NI customs infrastructure won’t be ready until March 2022

Northern Ireland’s £45 million permanent customs infrastructure is unlikely to be completed before March 2022, according to the latest update from the DAERA permanent secretary.

Denis McMahon told the Agriculture Committee on Thursday (March 4), that “boring administrative programme management” was part of the hold-up, with data from the first two months of checks highlighting the scale of the task.

The permanent secretary told the committee checks are continuing. However, the department has rescheduled some of the planned building work until legal advice is received. Although he added this would only set back work by “days”.

‘Best estimate is March 2022’

“Our best estimate is currently – that even without the current issues – the facilities would not be completed before the end of March 2022… It’s now clear that what we are attempting to do is at the very least a huge challenge,” McMahon said.

“Without help from the UK government and the EU, it’s difficult if not impossible, to see how we could meet that challenge.”

“We understood that the project was to be completed by June/July 2021 but that now seems to have slipped by nine months,” McAleer said.

‘Nobody has ever tried anything like this before’

“Stepping back from the political aspects of this, there are actually some changes to the programme as a result of what we have found out [over the last two months],”McMahon responded.

The first thing is the volume of materials coming through – the figures would suggest that nobody has ever tried anything like this before.

“In terms of the nine-month delay, it’s probably worth taking a step back and thinking about how we got to where we got to. The nearest comparison we have would be Dublin.

“Talking to my colleagues in Dublin, who were working on this at the time, they were saying it was a full three years to get this up and running.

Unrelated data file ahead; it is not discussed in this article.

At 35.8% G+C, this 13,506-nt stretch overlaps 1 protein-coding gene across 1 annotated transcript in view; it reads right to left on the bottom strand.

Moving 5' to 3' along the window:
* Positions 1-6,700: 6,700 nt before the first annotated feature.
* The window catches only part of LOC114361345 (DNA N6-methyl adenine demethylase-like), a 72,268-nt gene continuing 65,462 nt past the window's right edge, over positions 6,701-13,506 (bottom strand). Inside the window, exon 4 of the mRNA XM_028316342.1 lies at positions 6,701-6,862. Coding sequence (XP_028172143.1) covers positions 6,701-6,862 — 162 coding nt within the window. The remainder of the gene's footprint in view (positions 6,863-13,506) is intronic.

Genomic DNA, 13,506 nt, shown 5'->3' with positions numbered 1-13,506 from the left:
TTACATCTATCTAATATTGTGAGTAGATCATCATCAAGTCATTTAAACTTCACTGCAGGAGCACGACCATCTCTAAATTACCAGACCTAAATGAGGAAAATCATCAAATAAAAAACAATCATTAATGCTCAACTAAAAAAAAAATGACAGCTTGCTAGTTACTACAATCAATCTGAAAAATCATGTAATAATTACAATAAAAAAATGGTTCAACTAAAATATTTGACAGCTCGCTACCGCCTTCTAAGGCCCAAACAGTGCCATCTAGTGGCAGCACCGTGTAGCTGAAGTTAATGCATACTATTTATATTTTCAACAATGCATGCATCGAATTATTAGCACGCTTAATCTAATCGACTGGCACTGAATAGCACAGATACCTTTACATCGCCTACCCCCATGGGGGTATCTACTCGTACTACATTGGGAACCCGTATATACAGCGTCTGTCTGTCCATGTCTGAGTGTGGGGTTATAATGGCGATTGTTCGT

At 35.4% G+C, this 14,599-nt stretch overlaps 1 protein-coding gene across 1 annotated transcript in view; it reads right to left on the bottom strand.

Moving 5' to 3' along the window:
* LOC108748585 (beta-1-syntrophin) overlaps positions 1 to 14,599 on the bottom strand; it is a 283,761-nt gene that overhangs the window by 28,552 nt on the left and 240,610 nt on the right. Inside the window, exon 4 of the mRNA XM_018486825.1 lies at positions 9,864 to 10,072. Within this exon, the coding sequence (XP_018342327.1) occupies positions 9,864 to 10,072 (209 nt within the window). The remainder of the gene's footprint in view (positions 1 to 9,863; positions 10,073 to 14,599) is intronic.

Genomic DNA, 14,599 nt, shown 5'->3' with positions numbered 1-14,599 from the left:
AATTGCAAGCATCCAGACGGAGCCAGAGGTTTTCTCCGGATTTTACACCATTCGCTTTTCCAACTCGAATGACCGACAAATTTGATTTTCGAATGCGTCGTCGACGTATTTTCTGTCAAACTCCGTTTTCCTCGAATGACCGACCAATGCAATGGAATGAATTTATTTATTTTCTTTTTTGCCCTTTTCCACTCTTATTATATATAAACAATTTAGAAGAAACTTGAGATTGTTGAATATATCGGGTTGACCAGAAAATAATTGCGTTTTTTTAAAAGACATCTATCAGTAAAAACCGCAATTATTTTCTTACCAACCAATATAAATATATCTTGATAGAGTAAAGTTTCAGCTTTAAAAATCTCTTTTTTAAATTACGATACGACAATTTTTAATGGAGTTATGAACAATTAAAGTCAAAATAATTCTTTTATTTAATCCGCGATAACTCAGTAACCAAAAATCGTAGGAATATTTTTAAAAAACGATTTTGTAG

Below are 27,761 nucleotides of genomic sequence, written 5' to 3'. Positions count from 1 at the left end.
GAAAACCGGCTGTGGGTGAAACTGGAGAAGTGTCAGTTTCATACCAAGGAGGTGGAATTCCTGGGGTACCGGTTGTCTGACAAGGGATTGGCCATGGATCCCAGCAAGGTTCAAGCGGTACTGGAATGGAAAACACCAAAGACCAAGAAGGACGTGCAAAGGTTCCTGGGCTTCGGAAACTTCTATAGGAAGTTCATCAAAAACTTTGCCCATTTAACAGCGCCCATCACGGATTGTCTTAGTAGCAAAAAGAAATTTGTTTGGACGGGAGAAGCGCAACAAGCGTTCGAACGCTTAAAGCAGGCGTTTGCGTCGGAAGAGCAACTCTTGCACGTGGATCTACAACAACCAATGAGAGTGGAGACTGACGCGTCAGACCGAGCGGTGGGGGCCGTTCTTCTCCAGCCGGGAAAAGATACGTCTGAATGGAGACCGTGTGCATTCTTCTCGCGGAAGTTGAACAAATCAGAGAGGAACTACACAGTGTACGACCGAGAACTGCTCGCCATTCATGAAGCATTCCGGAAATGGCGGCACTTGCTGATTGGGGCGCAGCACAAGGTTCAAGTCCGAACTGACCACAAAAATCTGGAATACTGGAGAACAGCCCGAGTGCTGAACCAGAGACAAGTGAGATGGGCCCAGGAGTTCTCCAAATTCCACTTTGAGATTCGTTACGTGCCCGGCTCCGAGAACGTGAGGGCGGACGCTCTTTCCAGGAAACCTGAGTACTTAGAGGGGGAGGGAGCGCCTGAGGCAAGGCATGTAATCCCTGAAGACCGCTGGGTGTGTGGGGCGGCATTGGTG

“So we didn’t even have a baseline [from which] to start the programme until following the command paper that went out on May 20, 2020. After that, the programme started.

We basically had seven months to get everything in place – and that was the IT, the people, and the facilities themselves. And then it became clear we weren’t going to be ready in time for January 1 – which wasn’t really a big surprise – but it was made even more difficult because there were decisions happening right up until January 1 out of the negotiations.

“So we had a lot of uncertainty prior to that. And then we had a situation where it was clear to us that the first thing we needed to do was to review this – to make sure what we were building was the right thing.

“We had put all our efforts into contingency arrangements – that took seven weeks.

“It was very clear talking to the contractors, once we got this up and running – [we needed to reflect] on this and see what the numbers were telling us.

I understand this is very contested space and there is a lot of political interest in this. But stepping back from that there is some boring, administrative programme management that needs to go into this.

“Remember this is a £50 million project.”